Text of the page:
There was a chance they told us, that we were too early and we had our dates wrong so we had a two week wait while we prepared for the worst. I remember the woman being so sympathetic and sad that I was forced to take control of the situation. I remember saying to her “This is not the worst thing that can happen to me, that has already happened and if I can live through that I can live through anything” and yet she still gave me the sympathetic look that makes me angry and frustrated. I have never wanted people to feel sorry for me, I have never felt I deserved that; I don’t want pity. At times I have yearned for understanding and support but never pity; whether I respond differently following Isaac’s death I don’t know. Perhaps I feel less; I certainly have not cried over the loss of this pregnancy as much as I expected to, I have wanted people to treat me as normal and despite waiting for the breakdown the flood has never come.
The two weeks were cruel, we had shared our news with a few close friends and family and we had to tell them that again it looked like no baby would be coming home. We tried to be positive, I still referred to sticky bun as a baby and I made plans to drive at the Christmas party.
I knew deep down that there would be no baby at the second scan and so the news didn’t quite take my breath away as I had expected it to; instead I have been thrown into turmoil at reliving Isaac’s death – the decisions that had to be made – waiting for a natural miscarriage with my high prolactin levels didn’t look to be an option and I wanted to avoid any surgery if possible and so I had to opt for a medically managed miscarriage; the first tablet we took bought back the day Isaac died so clearly I thought I would pass out. The consultant was asking if we had any questions and I had none, “we’ve been through this before in a much more painful way” I told her “I’m disappointed more than anything” and it is true.
I have cried; I must have but the only times that I can remember have been tears for Isaac; I cried when I went back to the hospital on the day of the miscarriage because it made me ache for my boy so strongly that I thought I would fall apart again. I miss what he would have been, though with no children I am not sure what stage he would have reached – would I have been pregnant with a tottering baby keeping me rushing around as little grubby hands grabbed at the cat, the dog and everything he shouldn’t have.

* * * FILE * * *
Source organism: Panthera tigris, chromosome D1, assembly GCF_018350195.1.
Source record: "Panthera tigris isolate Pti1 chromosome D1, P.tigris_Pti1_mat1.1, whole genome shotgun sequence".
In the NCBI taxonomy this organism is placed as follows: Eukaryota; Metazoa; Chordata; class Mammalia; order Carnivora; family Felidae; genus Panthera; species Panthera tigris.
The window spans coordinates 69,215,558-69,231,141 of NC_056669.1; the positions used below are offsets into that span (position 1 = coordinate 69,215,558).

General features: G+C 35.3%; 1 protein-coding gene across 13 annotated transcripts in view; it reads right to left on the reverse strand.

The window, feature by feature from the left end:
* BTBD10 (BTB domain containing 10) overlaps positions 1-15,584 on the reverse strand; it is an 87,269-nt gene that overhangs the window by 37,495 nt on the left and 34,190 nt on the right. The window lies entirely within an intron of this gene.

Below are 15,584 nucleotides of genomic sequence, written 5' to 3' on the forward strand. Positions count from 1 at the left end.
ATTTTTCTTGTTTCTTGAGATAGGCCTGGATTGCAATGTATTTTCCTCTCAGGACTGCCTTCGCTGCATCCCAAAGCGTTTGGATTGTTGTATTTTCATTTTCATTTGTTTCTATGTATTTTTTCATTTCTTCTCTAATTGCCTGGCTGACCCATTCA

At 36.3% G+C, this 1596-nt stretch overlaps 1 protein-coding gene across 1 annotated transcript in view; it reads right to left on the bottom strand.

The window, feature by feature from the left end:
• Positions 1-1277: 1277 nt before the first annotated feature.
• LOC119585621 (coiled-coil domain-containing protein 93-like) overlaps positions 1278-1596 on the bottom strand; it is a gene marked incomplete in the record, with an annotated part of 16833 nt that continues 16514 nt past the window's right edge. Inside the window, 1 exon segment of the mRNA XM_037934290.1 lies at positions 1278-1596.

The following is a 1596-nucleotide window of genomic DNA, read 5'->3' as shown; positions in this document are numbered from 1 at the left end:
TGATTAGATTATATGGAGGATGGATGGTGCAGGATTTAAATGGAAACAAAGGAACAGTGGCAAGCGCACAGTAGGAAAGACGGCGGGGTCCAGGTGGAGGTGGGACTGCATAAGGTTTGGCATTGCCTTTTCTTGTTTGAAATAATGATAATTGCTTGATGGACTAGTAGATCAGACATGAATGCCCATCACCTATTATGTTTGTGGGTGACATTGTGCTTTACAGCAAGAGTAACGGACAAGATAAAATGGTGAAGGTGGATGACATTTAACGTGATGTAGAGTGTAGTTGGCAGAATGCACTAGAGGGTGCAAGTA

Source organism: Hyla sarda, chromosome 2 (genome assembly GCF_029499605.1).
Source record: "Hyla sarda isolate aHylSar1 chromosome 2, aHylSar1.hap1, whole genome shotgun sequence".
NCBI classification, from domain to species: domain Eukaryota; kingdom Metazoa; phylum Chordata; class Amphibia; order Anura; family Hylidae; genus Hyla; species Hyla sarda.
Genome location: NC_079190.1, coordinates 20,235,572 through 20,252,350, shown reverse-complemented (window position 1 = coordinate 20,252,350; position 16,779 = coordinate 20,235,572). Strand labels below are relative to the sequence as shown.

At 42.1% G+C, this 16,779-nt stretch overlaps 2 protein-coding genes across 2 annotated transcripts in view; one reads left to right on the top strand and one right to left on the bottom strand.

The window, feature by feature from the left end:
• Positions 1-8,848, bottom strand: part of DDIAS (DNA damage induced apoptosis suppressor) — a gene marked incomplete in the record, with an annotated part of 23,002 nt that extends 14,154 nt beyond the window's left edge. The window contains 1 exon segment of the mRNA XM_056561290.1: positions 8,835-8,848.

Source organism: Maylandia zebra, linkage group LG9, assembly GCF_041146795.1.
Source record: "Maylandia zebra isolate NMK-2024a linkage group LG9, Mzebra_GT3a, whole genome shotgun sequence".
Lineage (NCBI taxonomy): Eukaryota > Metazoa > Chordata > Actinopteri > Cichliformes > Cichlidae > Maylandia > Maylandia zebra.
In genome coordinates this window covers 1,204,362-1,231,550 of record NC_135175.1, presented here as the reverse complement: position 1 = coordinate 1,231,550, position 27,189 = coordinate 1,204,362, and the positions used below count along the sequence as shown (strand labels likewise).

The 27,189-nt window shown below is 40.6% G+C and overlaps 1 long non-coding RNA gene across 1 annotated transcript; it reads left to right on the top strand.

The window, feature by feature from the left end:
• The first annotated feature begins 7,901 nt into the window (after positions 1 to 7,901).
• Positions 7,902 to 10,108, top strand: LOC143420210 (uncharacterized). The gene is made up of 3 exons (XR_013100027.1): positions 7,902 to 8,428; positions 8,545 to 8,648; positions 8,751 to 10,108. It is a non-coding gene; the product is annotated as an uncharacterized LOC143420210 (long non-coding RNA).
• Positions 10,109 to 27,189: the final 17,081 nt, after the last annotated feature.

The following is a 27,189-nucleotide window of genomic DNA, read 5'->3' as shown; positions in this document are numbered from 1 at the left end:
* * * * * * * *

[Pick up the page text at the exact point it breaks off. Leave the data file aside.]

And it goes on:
I feel the hole left inside of me opening again, he doesn’t say Mummy or daddy and squeal with joy.
With a medically induced miscarriage I had to collect anything I passed to show the doctor, so I was aware that there was never any fetus, and I think this has helped. More than anything I miss the opportunity I have missed rather than craving for a baby which never was, I think until I see a baby and a heartbeat on a scan I’m going to struggle to have any expectations again and yet I still feel better; I feel a bit more myself again and a little lost all together, lost without a baby to fill my arms.
I am sad that my sticky bun never had the chance to be a baby; and is a little star somewhere looking own on what might have been and I’m sad that Andy still has not had the chance to be a father; I swing from wanting to rage that I have had my share of grief and why has this needed to happen to me and yet I know that there is no answer to the question of why me other than why not me? I am lonely again in part because I feel a strange creature, I feel distant from my friends and family and the want to be closer to people after Isaac died has not returned as it should have, instead I am careful; keeping my distance to protect myself from further hurt.
I am aware also that my attitude to the recent events have proved incomprehensible to some friends, I went into work all through the miscarriage apart from on the days that I needed to be in hospital; I have talked about it openly and honestly but I always draw back to the comfort that there was no baby, no child that was born forever sleeping; just a short burst of hope appearing in my life again and I was glad to see her; I keep waiting for her to leave again and for despair to pour into me once again and yet it doesn’t, hope is still here. She isn’t with me as she always used to be, but I can see her in the distance and I feel finally that I am going to get there I can see that if we had made it to our 12 week scan and discovered the absence of a baby that there would have been more time to build hopes and expectations and yet for me this miscarriage was a tiny drop in the ocean, perhaps if there had never been Isaac this would have been worse; but the difference is huge for me – incomparable really and I feel bad for that, like I am abnormal. For me the difference is like stubbing your toe compared to breaking a limb; and I look at women who have battled to overcome an early miscarriage and feel perhaps that I am shallow that I have not grieved; my womb is empty again and I certainly feel it; and yet I feel that it is a small success in truth; even to have gotten pregnant after 14 months of hoping is a step forwards for me, it’s a step towards the future and is my body telling me “hang on in there, I haven’t given up!”